In The Good Wife of Bath, Karen Brooks gives the character from one of Chaucer's best-known Canterbury Tales the chance to tell her own story.
While Brooks' version sticks with the autobiographical approach, this is an altogether lighter tale than Chaucer's allegorical confession.
Whereas the original "Tale of the Wyf of Bathe" offers readers a fairly sober examination of marriage and the sexual politics of medieval England ("I woot wel Abraham was an holy man, And Iacob eek, as ferforth as I can; And ech of hem hadde wyves mo than two"), Brooks' mischievous retelling dials up the feminist themes - and the fun - to 11.
This is the story of one woman's dogged pursuit of control of her own destiny told in her own swashbuckling style.
In keeping with tradition, The Good Wife of Bath opens with a prologue. Alyson, the wife from Chaucer's tale, is recast as Eleanor Cornfed and she begins her story by addressing the The Poet's version of it.
"I'll never really know exactly why he portrayed me the way he did, with boundless avarice, unchecked lust, vulgarity, overweening pride and more besides," she writes.
"The Poet equipped me with every sin."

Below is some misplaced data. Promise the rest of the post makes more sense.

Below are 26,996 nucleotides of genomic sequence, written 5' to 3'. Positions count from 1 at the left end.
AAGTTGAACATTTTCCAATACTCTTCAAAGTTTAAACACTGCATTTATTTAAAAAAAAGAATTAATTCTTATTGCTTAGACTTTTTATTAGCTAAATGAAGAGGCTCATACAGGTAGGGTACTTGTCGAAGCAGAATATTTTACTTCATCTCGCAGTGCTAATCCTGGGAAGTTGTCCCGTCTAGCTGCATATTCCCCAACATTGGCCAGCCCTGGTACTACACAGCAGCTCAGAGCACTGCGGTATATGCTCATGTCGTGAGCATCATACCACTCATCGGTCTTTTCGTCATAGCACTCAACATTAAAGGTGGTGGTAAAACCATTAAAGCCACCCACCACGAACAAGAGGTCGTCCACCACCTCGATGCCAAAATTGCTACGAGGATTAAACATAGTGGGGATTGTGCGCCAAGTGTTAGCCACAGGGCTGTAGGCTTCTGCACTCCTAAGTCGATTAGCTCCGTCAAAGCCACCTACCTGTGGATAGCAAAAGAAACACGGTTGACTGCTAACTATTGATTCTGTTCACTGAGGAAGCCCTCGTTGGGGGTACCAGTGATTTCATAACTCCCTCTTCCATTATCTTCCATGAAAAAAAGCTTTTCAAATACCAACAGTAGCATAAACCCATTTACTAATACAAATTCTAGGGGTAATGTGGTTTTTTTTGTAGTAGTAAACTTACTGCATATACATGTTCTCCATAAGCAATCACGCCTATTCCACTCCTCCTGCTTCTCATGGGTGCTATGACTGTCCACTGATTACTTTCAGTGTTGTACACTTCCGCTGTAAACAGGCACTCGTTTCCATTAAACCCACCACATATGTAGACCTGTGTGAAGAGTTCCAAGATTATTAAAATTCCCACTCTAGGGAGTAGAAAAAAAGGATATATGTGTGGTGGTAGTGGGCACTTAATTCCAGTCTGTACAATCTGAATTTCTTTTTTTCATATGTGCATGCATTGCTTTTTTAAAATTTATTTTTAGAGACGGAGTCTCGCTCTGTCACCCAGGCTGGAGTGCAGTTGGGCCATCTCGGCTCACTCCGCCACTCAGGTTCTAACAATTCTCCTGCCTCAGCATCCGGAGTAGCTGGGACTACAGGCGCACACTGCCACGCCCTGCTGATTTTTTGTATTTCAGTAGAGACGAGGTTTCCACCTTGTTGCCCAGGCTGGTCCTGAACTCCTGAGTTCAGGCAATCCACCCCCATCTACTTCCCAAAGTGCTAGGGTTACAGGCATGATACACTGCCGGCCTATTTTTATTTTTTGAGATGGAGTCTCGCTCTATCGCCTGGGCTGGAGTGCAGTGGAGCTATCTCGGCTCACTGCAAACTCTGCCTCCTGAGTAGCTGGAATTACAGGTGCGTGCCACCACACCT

Eleanor's story covers the same terrain, and the same sins, but it casts her in a more empathetic light.
It's hard not to feel for the 12-year-old servant girl who, after being caught in a compromising position with a junior clergyman, is hastily (and unfairly) married off to a mud-caked malcontent five times her age.
It's harder still reading Eleanor's recollection of her wedding night.
In a lengthy Author's Note, Brooks justifies her inclusion of scenes that depict what would now be described as underage sex.
"I feel I have to reassure you, dear reader, that in no way do I condone or endorse underage sex, child sex or anything associated with something so heinous," she writes.
It's a curious addition. How many readers, man, woman or otherwise, would think that after reading a work of fiction, particularly one set in the 1300s?
In any case, the passages that Brooks "agonised over" pass without too much distress, and before long we're back in the saddle of this entertaining romp through Bath-ette-Mere.
Over the course of five marriages, Eleanor experiences love, loss and, as she'd say, "more besides".
In the end, Eleanor doesn't get the child she wished for, but something just as valuable.
She gets control of her own story and an apology from Geoffrey Chaucer for using it in his poems.
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